WASHINGTON - The last time Congress passed legislation authorizing NASA programs and spending, much of the focus was on controlling the runaway costs of the International Space Station.

What a difference five years makes. A Senate panel approved a NASA authorization bill Thursday that embraces the exploration vision President Bush articulated in a speech at the space agency's headquarters 17 months ago.

Although NASA is already spending money and making plans for new vehicles and missions to take astronauts to the moon, which Bush requested, Congress has not officially endorsed the president's plan.

The authorization bill, passed by the Senate Commerce, Science and Transportation Committee, would give NASA the green light to proceed.

"The exploration, development and permanent habitation of the moon will inspire the nation, spur commerce, imagination and excitement around the world and open the possibility of further exploration of Mars," according to the legislation, which now goes to the full Senate for a vote.

The House has yet to introduce its version. Rep. Sherwood Boehlert, R-N.Y., chairman of the House Science Committee, has promised legislation this summer.

While looking to the future, the Senate bill also seeks to protect NASA personnel working at Kennedy Space Center, Johnson Space Center and elsewhere in support of the shuttle program.

The legislation would bar the space agency from retiring the three remaining shuttle orbiters until after the shuttle's successor craft is proven safe for astronauts.

The original exploration plan by the Bush administration and promoted by former NASA Administrator Sean O'Keefe called for a four-year gap between the time the shuttles were to retire -- 2010 -- and the flight certification of the new Crew Exploration Vehicle.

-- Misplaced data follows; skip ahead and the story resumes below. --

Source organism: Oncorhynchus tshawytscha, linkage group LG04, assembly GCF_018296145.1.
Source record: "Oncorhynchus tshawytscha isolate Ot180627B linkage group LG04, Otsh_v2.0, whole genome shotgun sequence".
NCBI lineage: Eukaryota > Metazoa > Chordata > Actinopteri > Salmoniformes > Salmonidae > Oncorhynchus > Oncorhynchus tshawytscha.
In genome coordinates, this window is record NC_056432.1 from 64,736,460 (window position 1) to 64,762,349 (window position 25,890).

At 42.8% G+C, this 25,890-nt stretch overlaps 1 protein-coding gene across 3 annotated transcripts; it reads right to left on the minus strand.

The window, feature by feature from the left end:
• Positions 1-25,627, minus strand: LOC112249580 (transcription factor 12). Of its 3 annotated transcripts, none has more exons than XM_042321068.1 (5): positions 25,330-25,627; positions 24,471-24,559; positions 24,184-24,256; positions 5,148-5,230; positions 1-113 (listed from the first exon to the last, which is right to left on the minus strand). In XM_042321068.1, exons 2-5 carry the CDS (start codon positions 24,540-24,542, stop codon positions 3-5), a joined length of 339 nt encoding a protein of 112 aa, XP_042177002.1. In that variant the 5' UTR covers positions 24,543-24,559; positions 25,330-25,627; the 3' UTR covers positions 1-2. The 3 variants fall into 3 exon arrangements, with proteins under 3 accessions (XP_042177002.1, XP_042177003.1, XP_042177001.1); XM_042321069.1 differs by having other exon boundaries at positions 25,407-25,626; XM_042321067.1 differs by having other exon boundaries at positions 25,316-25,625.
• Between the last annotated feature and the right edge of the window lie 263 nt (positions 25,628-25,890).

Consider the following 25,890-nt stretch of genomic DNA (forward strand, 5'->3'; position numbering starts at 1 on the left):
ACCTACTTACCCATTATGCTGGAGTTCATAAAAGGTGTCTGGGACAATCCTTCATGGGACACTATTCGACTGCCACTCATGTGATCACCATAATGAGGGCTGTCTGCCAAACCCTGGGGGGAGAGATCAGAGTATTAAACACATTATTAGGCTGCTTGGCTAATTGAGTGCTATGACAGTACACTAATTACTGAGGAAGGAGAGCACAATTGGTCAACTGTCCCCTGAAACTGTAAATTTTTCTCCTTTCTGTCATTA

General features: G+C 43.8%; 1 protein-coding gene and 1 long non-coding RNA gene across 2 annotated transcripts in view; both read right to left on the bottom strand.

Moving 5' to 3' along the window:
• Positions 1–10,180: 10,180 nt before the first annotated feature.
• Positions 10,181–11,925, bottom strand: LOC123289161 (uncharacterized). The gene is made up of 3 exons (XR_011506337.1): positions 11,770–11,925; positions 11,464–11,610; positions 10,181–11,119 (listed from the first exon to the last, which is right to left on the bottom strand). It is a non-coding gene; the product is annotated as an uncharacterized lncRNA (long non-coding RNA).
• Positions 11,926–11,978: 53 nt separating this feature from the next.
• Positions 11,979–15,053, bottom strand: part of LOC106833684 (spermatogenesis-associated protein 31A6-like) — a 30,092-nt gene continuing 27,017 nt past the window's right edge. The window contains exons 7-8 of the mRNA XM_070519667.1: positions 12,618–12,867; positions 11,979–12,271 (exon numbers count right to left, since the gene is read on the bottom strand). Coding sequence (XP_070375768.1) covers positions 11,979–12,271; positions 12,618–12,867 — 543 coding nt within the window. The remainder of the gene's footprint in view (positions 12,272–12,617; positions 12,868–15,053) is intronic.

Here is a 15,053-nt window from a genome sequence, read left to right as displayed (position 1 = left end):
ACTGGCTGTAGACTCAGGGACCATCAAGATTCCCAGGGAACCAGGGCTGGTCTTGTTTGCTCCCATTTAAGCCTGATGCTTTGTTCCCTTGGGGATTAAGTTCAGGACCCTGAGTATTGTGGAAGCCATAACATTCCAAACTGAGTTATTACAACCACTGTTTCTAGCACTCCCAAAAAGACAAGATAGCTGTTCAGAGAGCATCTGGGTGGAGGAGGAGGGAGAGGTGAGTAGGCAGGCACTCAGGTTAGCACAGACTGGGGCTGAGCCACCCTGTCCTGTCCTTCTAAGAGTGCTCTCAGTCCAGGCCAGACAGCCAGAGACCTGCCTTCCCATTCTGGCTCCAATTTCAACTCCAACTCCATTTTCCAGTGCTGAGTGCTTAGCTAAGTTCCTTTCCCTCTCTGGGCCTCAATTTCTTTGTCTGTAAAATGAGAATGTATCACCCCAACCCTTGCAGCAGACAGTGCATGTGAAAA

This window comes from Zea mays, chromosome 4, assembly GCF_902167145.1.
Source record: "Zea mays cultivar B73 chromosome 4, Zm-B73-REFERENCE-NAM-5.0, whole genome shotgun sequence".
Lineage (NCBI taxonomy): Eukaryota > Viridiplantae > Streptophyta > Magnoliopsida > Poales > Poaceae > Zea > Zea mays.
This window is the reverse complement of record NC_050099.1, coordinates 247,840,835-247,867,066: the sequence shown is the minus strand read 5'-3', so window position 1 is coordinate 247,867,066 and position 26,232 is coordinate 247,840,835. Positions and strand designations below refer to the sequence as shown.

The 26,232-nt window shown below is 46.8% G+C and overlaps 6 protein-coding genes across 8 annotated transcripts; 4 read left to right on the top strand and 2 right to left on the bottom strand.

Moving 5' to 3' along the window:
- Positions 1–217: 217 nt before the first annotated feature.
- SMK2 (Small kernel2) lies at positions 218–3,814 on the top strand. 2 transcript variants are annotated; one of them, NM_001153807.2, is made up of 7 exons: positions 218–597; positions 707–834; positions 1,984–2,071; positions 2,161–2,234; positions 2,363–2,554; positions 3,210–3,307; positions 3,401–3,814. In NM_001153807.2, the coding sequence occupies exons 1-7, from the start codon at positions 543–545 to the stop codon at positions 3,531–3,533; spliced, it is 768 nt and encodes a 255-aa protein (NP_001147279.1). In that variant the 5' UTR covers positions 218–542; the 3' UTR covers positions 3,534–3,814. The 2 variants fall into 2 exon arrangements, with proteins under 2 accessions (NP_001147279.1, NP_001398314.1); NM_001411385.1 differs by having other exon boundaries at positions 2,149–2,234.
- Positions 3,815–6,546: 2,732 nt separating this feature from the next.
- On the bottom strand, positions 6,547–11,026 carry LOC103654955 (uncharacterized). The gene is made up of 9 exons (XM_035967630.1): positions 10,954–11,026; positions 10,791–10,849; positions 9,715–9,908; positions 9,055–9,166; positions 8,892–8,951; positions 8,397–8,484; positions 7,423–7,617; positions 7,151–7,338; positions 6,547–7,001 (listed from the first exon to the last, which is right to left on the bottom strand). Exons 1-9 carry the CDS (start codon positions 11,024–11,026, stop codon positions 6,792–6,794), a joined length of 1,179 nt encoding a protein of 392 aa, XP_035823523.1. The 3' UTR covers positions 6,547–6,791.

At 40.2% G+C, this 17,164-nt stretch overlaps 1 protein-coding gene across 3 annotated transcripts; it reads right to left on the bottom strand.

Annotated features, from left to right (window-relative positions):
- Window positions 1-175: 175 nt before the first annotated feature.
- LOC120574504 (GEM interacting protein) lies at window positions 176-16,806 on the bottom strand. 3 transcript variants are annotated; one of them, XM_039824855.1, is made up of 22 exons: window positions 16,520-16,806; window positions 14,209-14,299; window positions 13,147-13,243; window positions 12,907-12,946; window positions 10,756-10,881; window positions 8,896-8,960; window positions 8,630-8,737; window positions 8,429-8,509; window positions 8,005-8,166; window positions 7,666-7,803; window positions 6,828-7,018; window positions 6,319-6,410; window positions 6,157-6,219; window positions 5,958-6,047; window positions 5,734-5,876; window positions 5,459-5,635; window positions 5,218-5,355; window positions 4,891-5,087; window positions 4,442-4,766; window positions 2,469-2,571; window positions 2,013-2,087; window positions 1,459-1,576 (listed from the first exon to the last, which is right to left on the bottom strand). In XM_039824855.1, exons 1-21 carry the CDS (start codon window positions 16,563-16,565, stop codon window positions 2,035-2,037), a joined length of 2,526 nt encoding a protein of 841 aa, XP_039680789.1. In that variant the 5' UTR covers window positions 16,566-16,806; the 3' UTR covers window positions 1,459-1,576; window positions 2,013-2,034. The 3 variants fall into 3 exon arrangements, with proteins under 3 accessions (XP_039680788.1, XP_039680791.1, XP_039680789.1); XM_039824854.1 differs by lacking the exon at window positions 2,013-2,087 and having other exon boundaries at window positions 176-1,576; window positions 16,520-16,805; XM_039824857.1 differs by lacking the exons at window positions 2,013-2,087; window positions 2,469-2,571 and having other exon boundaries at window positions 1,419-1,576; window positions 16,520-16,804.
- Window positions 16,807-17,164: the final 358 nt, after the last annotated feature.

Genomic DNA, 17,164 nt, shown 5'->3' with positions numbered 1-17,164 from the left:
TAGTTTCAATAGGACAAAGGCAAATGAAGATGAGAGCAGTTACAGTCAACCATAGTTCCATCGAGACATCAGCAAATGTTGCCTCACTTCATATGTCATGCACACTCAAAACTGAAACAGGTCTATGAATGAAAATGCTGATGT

Sen. Bill Nelson, D-Melbourne, inserted the shuttle retirement provision in the Senate legislation.

"We need to have assured access to space on a continuous basis," said Dan Shapiro, Nelson's legislative director.

The authorization bill also would set spending limits for NASA programs for the next five years. The limits are used by congressional appropriators as guidelines during the annual budget process.

The legislation authorizes spending for NASA between 2006 and 2010 that is slightly more than the amount Bush requested. The bill authorizes $16.5 billion in 2006, moving up to $18.5 billion in 2010. Bush requested $16.4 billion in 2006, moving up to $18 billion in 2010.

Last week, the House approved its version of the NASA appropriations bill, giving the agency approximately $16.5 billion for the fiscal year that begins Oct. 1.

Senate appropriators have approved a NASA budget slightly below the level approved by the House. The two bills must be reconciled before a final vote is taken.

The Senate authorization bill also directs NASA to begin preparations for a Hubble servicing mission using one of the shuttles.

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